As I mentioned in a previous post, it is a layer of polyethylene, topped
with 3" of unreinforced concrete, with six "area drains", all within the
perimeter of the grade beams.
You can see the drainage slope arrows in the picture. We contour these, by
hand to insure this slope to each of these six drains. IOW, any water that
does manage to get into the crawlspace will not soak into the ground, will
not stand and will be immediately drained to the street, which is
approximately 2' below the foundation grade (the finished floor on this
particular house was almost 5' above street level. (the link above is the
mud slab portion of that particular foundation/drainage plan for this house)
In addition, we calculate the ventilation needs and spec the number of vents
needed based on the prevailing air currents, the location of nearby
These three elements in combination: mud slab, drainage, and ventilation, go
further than anything else I've seen/used to mitigate moisture problems
under a crawl space, which also effects your floors above.
I'm continually surprised that more builders in this area don't use this or
similar methods. My houses are in the $750 to $1 million range and most of
those who build in this range don't even bother with a vapor barrier on the
dirt under their crawl spaces ... walk by two years later and you can
actually smell the difference all the way from the street!
Let me know if I can answer any of your questions. Things are very regional
with regard to methods of construction, but every house I've built in the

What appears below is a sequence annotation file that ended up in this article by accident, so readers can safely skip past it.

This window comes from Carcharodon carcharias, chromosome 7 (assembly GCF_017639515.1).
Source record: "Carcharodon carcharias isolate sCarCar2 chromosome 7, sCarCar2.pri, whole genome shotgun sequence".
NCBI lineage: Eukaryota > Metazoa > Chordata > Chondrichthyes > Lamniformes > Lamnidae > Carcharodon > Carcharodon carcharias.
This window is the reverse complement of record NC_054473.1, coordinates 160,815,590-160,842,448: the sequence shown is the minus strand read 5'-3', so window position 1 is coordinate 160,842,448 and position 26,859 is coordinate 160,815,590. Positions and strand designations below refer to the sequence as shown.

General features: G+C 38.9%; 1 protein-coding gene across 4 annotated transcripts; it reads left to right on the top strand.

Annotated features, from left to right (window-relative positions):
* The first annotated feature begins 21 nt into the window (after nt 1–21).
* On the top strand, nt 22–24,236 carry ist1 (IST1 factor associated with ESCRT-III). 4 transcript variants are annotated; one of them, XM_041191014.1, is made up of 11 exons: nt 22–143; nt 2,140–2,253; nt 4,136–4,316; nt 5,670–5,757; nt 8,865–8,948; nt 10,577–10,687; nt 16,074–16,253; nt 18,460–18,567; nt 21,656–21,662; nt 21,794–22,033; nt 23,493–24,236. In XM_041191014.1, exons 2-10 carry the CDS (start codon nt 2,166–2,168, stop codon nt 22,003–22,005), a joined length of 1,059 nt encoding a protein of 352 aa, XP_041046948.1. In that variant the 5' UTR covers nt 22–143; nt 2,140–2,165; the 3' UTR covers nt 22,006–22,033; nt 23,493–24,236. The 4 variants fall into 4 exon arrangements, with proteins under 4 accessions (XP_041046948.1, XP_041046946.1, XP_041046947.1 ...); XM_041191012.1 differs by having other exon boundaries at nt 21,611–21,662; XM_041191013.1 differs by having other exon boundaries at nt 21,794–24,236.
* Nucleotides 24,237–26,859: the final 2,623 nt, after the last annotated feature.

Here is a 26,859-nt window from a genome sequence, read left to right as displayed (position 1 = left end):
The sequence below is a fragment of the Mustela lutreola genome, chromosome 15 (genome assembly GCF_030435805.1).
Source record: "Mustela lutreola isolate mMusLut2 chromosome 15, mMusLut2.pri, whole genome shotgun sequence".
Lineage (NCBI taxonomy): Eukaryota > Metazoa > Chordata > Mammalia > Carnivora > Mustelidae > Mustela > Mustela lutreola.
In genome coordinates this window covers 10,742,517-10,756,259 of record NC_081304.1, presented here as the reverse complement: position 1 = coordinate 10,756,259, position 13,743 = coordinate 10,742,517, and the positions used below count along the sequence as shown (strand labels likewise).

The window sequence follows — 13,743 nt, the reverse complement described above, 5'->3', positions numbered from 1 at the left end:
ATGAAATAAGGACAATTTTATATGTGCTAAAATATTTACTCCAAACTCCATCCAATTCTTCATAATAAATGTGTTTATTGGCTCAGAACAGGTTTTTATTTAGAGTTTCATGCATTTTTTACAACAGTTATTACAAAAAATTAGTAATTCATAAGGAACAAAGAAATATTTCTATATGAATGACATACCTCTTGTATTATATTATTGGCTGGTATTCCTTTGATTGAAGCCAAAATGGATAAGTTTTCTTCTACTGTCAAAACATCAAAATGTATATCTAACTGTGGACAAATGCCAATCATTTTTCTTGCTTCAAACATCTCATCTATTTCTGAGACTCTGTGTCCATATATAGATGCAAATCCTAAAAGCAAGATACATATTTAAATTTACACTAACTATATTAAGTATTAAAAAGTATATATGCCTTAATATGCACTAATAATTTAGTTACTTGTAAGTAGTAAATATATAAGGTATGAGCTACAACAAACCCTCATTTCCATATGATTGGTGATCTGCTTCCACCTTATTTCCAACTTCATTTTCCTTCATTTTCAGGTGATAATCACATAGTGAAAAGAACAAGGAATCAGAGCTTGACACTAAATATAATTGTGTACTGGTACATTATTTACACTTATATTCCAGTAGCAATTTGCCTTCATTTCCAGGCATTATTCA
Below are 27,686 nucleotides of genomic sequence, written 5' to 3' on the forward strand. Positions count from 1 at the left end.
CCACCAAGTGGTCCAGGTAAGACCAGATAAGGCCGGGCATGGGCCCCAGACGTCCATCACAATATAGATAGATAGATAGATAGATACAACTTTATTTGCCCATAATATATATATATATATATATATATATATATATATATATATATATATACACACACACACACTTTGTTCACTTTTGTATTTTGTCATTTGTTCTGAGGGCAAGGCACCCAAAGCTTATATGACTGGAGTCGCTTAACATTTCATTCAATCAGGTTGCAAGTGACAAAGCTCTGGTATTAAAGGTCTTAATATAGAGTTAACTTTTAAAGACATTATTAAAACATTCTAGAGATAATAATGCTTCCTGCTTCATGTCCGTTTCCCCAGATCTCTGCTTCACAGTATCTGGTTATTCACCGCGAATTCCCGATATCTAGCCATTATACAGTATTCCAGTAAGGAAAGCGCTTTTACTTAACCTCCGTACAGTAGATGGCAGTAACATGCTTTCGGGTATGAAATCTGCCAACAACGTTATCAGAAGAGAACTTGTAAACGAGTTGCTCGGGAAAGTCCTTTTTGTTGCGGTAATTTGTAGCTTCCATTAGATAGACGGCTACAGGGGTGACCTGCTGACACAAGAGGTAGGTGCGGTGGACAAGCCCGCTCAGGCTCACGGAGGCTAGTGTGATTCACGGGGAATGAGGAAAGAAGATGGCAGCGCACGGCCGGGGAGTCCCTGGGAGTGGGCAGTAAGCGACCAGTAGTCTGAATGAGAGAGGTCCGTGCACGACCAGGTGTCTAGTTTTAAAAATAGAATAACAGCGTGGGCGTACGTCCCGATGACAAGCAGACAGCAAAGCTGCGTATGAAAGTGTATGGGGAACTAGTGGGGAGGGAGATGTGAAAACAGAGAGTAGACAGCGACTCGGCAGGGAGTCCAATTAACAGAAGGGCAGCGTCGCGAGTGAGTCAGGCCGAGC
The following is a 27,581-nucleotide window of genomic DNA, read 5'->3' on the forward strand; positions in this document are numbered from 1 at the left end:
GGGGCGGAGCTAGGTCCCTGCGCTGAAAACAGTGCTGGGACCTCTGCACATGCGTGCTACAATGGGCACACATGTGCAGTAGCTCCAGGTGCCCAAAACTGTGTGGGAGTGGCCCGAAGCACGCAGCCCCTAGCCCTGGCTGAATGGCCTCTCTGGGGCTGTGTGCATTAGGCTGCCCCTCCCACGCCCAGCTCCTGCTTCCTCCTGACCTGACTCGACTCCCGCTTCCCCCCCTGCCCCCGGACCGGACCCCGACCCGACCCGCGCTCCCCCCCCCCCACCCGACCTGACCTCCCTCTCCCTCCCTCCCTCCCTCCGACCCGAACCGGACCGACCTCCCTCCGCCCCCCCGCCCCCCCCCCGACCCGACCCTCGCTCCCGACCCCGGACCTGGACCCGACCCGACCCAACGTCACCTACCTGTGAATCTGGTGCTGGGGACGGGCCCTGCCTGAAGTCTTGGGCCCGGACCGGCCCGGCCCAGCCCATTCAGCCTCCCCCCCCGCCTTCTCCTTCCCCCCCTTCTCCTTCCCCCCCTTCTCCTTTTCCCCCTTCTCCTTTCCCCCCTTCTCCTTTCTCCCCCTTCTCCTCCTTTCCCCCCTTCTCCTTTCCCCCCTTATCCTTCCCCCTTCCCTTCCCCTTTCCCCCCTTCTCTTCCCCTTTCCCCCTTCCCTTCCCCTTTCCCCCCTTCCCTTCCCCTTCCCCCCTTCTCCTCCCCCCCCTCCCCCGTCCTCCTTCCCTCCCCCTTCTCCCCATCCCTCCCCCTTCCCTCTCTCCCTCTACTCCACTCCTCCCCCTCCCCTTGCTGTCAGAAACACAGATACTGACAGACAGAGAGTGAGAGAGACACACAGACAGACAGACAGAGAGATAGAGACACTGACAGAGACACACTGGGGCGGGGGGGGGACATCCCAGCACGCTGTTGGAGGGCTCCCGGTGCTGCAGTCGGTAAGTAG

last six years has been field tested and rated "Energy Star", so I'm fairly
versed in building to these standards, which are much more strict than IECC,
with the actual test results being the proof of the pudding.
You're most welcome ... just remember that the proudly proclaimed "built to
code" house is in fact a house built to the minimum possible standards that
the builder can get away with.
If you keep that in mind, any innate skepticism should immediately kick into
Just like a pilot who passed a check ride or a driver with the MV
At least as good as the minimum standards... Pass / Fail.
** http://www.bburke.com/woodworking.html **
Vapour barrier/retarder are the same thing...it's not actually a
barrier, so they're switching to the "retarder" terminology.
The purpose of the vapour barrier is to prevent condensation on the
framing/insulation. Hence it is usually placed on the warm side of
both, to prevent warm (and hence more moist) air from hitting the cooler
In cold climates it goes on the interior, in hot climates it goes on the
exterior. There is actually a narrow geographical band where no barrier
There's decent information at:
However, note the specific use of the term "walls" in the diagram ... this
is an important distinction/departure from the subject under discussion. :)
Good general info, particularly for "walls" and foundations ... they even
mention the "seal/mudslab" that I use over polyethylene in crawlspace
foundations as being a good thing ... but again, and unless I just missed
it, the main thrust of this article does not deal with, and indeed shies
away from, the subject of "floors" (to wit: no hyperlink on the word
IME, that's not unusual when dealing with floor "moisture/vapor
Good info, nonetheless.
How is the workshop built? Do you have a vapor barrier between the
ground and shed? If not I'd strongly suggest that you have a vapor
barrier between the shop floor and ground. Sheds built close to the
ground without a vapor barrier tend to have the joists rot, and
acquire a strong earthy odor. Higher moisture levels in the shop won't
help the rust situation either.